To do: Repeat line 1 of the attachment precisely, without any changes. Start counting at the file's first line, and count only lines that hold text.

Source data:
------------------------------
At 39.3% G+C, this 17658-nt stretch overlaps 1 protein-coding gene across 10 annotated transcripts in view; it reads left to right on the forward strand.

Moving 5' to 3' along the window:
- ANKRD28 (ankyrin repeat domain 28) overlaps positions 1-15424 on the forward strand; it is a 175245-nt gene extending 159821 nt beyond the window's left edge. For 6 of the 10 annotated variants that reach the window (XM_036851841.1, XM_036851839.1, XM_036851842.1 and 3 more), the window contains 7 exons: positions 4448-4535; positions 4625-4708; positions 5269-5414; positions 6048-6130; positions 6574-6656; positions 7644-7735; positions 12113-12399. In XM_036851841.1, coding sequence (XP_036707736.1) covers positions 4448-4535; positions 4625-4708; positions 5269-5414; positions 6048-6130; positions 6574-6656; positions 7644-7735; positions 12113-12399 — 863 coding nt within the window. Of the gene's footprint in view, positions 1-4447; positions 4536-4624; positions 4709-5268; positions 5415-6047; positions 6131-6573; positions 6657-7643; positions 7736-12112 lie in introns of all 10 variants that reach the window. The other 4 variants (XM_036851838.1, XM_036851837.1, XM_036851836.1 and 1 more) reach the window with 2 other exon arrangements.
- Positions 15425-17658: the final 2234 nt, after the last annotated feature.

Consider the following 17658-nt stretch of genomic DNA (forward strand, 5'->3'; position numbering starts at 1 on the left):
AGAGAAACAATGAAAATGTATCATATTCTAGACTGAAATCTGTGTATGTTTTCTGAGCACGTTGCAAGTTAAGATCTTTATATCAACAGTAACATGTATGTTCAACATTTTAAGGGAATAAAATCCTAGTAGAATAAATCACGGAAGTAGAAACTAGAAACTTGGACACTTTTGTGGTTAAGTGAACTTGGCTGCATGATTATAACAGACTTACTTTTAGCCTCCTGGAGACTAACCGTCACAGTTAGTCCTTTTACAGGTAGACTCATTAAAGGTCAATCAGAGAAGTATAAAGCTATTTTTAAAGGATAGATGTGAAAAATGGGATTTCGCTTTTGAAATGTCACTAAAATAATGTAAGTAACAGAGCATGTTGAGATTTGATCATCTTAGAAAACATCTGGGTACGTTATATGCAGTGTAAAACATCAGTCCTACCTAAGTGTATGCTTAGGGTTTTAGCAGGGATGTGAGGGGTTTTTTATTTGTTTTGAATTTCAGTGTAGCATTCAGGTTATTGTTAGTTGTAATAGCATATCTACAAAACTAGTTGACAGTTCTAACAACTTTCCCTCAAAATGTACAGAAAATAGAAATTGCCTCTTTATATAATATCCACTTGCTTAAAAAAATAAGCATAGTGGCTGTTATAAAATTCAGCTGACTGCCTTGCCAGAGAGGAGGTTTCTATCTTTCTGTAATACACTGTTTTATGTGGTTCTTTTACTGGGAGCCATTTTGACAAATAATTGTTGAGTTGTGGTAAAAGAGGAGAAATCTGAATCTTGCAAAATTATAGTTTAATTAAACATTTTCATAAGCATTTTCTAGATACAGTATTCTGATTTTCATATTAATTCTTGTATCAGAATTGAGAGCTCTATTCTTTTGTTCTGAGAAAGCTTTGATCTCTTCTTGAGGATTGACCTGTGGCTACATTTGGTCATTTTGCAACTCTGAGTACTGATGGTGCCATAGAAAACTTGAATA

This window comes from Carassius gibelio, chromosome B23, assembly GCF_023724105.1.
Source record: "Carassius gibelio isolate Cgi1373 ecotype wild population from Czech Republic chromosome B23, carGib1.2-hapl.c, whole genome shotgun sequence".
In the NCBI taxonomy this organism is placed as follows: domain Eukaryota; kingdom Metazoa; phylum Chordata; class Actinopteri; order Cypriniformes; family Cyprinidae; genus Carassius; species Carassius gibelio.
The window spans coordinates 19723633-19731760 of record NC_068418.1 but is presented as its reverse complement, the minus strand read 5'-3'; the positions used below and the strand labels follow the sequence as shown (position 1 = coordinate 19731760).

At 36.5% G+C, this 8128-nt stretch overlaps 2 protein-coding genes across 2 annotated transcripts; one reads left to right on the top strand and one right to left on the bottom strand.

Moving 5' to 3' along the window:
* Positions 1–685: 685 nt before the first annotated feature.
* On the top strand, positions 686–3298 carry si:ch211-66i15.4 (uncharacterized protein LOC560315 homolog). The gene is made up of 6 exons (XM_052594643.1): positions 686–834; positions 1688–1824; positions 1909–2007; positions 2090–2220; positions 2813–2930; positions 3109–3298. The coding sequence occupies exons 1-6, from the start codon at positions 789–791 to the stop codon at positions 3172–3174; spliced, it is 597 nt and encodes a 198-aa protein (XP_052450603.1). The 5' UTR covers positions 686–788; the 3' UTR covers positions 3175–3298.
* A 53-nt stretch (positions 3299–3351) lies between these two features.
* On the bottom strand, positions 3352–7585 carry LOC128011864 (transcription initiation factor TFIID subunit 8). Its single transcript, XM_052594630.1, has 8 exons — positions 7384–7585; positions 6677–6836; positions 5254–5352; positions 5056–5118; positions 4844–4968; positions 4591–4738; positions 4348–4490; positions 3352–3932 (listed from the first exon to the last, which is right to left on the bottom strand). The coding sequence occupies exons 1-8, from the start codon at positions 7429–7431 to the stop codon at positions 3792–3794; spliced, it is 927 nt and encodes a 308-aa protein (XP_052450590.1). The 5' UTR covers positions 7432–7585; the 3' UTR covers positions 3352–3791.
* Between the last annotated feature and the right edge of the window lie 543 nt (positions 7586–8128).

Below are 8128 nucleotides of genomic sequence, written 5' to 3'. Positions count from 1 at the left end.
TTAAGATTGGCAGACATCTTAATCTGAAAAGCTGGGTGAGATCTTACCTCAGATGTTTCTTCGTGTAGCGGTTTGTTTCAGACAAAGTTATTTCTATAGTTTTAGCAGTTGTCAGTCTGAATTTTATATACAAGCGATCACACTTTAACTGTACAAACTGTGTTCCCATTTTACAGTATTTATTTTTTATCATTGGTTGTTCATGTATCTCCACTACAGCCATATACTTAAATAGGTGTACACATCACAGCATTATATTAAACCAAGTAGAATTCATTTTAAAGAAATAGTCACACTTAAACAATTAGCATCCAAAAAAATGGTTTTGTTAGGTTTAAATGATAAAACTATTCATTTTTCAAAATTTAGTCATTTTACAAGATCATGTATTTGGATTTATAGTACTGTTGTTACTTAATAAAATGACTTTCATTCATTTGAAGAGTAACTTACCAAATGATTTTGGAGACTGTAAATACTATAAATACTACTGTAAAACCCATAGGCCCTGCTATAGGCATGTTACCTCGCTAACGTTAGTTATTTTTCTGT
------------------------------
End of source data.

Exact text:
At 39.3% G+C, this 17658-nt stretch overlaps 1 protein-coding gene across 10 annotated transcripts in view; it reads left to right on the forward strand.